Notebooks used to have such a magical hold over me. It was an obsession that began when I was quite young, writing my first little poems in a sticker book. My first diary was puffy pink, Barbie merch with gold lock and tiny key. In middle school, there were crushed faux velvet journals from Hot Topic, denim journals from Delia*s, plain sketchbooks from Border’s, spiral notebooks I’d cover in stickers and the names of bands and silly things like “I ♥ Jonny Greenwood.”
High school saw more plain notebooks that I’d collage with cutouts from all my British music magazines, inspiring a Franciscan monk to once sing Peter Frampton at me—I’d cut out the cover of Frampton Comes Alive without really knowing who he was. I saved up once for a green suede notebook my mom refused to buy me, because it was $30, and in that I chronicled the strange summer of 2002 when I had a fight with one of my best friends and got obsessively into John Frusciante’s solo music—then met my first real boyfriend. It was an indie movie (it still could be)! If I’d known the word and condition “graphomania” as an adolescent, I would’ve dramatically ascribed it to myself.
In college and my twenties, notebooks remained important but my life became more and more digital. As with many pursuits in my young adulthood, I would always buy notebooks and attempt to imbue them with power, with being the thing that would change everything for me, turn me into a writer, get me to write the short stories and novellas I thought I was meant to be publishing. I didn’t have a strong enough stomach for rejection, though; the few short stories I did submit received feedback that I couldn’t read. I would delete the emails and pretend they never happened (this is still my response to rejection, though I am able to read critique, which I do credit with helping me keep up a delusional optimism and keep writing). I dropped my fiction dreams when food seemed to call, and I haven’t really looked back. The first notebook I filled up since high school would be my initial book of recipes.
The last few years have seen notebooks take on a much more functional role in my life. I lost, in a move, my favorite item—an item that had rekindled a youthful attachment to notebooks, this Louise Carmen leather folio, which writing this has inspired me to re-purchase. It did provide me with the realization that slim paper cahiers are the way to go, and now I use Baron Fig ones to take notes, write questions, develop recipes, occasionally journal or write out pieces of essays. I use them to think, and go through one every two to three months, so I now have quite the little archive. Not quite as fun as all the crushed purple velvet and green suede of my youth, but useful.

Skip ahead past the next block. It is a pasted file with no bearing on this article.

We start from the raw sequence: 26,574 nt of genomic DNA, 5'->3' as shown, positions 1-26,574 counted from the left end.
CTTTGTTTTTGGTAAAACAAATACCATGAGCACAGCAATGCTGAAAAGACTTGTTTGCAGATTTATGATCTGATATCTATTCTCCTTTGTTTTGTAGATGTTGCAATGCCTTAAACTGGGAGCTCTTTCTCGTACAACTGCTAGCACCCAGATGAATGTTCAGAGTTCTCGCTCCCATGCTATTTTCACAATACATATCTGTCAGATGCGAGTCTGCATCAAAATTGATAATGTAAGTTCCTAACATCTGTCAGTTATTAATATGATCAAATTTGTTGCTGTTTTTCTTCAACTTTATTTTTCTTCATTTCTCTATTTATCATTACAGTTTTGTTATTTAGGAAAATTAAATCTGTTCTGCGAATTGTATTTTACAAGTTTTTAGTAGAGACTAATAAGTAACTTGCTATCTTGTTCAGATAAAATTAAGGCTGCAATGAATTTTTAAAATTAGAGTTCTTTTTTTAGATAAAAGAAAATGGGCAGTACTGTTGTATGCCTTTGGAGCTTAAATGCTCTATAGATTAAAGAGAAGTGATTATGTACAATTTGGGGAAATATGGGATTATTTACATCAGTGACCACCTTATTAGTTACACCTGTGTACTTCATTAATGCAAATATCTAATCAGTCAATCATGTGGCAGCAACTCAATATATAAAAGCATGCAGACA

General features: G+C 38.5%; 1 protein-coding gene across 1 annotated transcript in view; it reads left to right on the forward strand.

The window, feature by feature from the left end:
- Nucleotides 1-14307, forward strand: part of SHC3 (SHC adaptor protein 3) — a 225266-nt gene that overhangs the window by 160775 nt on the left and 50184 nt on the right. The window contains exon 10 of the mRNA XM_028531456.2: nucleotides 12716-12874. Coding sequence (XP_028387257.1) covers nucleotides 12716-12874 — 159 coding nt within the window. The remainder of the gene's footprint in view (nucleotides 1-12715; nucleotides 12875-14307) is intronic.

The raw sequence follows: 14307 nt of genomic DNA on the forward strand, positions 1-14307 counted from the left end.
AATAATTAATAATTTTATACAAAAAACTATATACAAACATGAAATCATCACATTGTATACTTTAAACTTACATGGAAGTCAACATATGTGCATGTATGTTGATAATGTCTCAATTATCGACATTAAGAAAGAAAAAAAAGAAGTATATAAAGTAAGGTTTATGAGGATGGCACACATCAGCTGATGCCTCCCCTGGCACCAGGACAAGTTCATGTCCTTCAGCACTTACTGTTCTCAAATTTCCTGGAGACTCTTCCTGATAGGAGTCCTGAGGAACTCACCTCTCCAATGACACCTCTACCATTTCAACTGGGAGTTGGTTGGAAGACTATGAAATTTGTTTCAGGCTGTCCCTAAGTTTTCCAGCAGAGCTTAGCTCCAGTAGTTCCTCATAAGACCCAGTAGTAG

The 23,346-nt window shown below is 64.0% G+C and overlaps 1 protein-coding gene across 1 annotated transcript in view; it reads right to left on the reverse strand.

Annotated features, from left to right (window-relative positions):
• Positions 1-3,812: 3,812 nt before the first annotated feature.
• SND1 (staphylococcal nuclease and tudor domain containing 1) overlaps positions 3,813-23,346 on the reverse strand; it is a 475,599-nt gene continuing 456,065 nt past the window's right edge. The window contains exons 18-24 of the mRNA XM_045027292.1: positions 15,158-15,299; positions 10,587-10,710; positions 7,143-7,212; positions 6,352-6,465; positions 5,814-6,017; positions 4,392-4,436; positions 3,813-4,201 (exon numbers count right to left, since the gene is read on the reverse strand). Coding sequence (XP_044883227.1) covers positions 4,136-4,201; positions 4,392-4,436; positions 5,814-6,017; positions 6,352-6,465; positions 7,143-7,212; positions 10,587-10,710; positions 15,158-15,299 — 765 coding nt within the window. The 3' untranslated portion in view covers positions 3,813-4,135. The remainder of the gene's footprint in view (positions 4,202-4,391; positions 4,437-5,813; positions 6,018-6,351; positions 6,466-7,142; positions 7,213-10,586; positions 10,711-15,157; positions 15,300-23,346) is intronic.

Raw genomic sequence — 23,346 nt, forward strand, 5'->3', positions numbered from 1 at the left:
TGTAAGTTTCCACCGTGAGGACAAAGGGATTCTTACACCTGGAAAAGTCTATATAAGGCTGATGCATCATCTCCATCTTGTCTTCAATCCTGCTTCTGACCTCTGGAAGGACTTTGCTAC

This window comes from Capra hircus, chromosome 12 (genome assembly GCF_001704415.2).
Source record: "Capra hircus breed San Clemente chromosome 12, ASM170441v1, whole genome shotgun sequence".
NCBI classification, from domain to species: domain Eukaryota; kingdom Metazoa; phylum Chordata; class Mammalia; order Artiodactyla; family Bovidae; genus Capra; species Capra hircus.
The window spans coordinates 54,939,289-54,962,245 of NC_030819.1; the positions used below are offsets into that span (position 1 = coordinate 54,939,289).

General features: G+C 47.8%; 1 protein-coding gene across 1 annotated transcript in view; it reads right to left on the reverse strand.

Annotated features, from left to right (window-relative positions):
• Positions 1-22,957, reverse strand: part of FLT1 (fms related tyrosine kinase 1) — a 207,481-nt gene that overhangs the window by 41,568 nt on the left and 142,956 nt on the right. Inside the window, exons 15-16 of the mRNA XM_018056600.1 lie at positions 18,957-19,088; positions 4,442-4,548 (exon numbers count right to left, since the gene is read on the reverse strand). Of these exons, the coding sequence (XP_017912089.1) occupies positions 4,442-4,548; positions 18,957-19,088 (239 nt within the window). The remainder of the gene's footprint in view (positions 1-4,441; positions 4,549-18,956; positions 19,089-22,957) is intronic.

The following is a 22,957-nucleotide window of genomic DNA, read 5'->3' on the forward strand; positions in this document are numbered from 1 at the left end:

I keep a separate planner for appointments and my to-do lists. For 2021, it was the Appointed Co. I loved its format so much, with dates on one side and room for lists and notes on the other. But its spiral binding eventually gave way; it’s not suited to be toted around. For 2022, I went with Papier, as it’s hardbound. But it’s only dates, which isn’t how I like to think about work, and so for 2023, I have found what I believe is going to be the ideal: Leuchtturm1917 weekly, so that I can track appointments and meetings on one page and write my list of tasks on the other, and I can bring it everywhere without worrying it will fall apart.
My ability to be organized and no longer imbue notebooks with magical significance is one of necessity as well as circumstance: I have a lot to stay on top of, and I also don’t have little shops to go wander in where I might see a notebook that I can pretend for ten minutes will change everything about my life. I also don’t want to change everything about my life anymore—that’s pretty key. When I do, I’m sure that the desire will reveal itself as it always has: in a notebook.
This Friday's From the Kitchen dispatch for paid subscribers will be a recipe for a walnut shortbread—the one I used as a shell for pumpkin pie on Thanksgiving—and I will include some suggestions from past recipes for how to make them even more exciting. See the recipe index for all recipes available to paid subscribers.
Nothing! But as usual, I promise I'm working on plenty of things.
My own book, once again, to do the copyedits. Preparing for my Culinary Tourism class coming this spring at BU.
All the usual things—back into the routine of my weekday meal concepts.
Loved this! Notebooks and planners are indeed magical, but I've also fallen HARD for the charms of Google Calendar: the colors! :) I don't carry a notebook with me, but I've used the Writual Planner (https://writualplanner.com/products/2023-writual-tarot-journal-paperback) for going on three years now, and I love it: space for astrological info, as well as Tarot cards.
Deborah A. Cecere
Lovely essay, Alicia. Thank you for sharing your reflections and stimulating mine. Here's to the many notebooks I bought that were so magical I could never bring myself to fill them with the mundane!